Saturday, April 02, 2005

County housing cost now at a crisis level

Placer County supervisors were told Tuesday that the housing affordability gap has reached crisis proportions.

Speaking during an informational workshop on affordable workforce housing, Deputy CEO for Redevelopment Rich Colwell produced statistics showing that while median incomes had grown slowly and steadily, housing prices have skyrocketed out of most people's reach.

Statewide, the median price of a house in November was $473,260.

Comparing income levels to the median, Colwell said that means less than 17 percent of Californians can afford to buy a home.

"It's gone from an issue or a problem to a crisis," Colwell said. "It's not just a social problem but an economic problem if you can't get workers to live in places they work."

Colwell's presentation also highlighted a recent survey that found California has nine of the 10 least affordable housing markets in the nation. Colwell said the Tahoe area inside Placer County would easily fit into that list if smaller areas were considered.

The rest of the county is rapidly becoming less affordable, he said.

The median price of a home in February in Auburn was $453,000 - nearly double July 2001's median of $236,000. For new homes in Placer County, the median sale price last month was $538,990.

Supervisors were told that staff is developing a new tools to help put more workers in affordable homes. Planning Director Fred Yeager said a voluntary program with homebuilders has already been started, with a goal of 10 percent of a development being devoted to housing for moderate or lower-income homes.

Planner Charlene Daniels outlined county efforts to develop an inclusionary workforce housing ordinance. Several communities in the area already have instituted ordinances, including Sacramento County, Nevada County, Roseville and Davis.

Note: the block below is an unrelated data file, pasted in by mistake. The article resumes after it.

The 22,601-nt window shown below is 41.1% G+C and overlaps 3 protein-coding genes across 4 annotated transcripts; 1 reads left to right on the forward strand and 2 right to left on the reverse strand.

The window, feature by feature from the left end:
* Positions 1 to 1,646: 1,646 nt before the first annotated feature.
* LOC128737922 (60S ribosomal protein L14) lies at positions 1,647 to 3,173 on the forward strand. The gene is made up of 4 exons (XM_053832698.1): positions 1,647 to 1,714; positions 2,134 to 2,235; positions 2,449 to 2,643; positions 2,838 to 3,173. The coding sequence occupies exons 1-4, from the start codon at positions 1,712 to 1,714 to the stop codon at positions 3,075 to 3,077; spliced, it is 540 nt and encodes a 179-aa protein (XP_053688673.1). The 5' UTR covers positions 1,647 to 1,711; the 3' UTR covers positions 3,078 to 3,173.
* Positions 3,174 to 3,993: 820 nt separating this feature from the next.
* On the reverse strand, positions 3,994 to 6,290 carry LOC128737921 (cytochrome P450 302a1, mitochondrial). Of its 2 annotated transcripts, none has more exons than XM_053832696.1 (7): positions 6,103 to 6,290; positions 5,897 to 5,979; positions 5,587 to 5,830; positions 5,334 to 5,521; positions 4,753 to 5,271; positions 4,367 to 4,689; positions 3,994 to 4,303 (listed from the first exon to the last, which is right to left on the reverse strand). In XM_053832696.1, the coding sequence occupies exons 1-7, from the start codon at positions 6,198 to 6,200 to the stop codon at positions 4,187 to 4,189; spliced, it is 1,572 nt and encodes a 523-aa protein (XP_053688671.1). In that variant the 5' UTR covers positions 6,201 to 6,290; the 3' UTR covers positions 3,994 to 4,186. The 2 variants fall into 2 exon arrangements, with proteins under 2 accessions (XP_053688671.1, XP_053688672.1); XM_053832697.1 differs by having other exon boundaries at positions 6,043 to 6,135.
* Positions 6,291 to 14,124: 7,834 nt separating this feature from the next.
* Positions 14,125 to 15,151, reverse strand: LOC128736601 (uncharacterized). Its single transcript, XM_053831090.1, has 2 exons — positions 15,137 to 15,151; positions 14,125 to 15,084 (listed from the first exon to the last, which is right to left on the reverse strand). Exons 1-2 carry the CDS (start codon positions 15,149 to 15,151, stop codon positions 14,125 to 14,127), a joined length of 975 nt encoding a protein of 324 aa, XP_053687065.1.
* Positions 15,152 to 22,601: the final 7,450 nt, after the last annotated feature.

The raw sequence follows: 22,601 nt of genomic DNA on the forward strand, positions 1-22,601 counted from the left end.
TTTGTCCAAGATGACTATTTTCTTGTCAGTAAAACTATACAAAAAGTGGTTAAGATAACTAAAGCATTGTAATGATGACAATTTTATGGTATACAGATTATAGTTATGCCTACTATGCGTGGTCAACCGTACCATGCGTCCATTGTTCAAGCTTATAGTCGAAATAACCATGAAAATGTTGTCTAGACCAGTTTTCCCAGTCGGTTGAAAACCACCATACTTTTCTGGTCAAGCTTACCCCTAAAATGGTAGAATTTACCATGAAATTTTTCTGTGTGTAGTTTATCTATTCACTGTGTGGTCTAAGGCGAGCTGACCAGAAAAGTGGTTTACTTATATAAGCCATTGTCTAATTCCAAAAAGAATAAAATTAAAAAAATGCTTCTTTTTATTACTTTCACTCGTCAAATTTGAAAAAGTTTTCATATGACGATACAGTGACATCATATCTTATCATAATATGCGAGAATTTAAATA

Supervisor Ted Gaines, who represents the Granite Bay area, said one of the challenges for the county is to provide higher densities in the face of increasing development pressures while retaining the county's unique features.

In other board business:

  • Supervisors approved the use of $30,000 in park dedication fees to renovate the lake at Auburn Recreation District's Regional Park in North Auburn. A report from the Department of Facility Services said the shoreline is deteriorating and needs stabilization.

  • Private investigator and former Marine Don Guiles was appointed to the Meadow Vista Municipal Advisory committee. Sandra Elder was appointed to the Penryn Area Advisory Council and Kurt Sandhoff was chosen for the Weimar-Applegate-Colfax Municipal Advisory Council.

  • Staff was given approval to go out for bids on a project to extend B Avenue in DeWitt Center by 1,200 feet to the west to provide access to the soon-to-be-constructed Children's Emergency Shelter. Estimated cost is $2.3 million.

  • Supervisors authorized contract amendments totaling $945,000 for completion of the county's conservation plan. Supervisors are expected to consider the plan for the first time near the end of the year. The plan is intended to consolidate federal, state and county permitting on wildlife preservation planning.


    Post a Comment

    << Home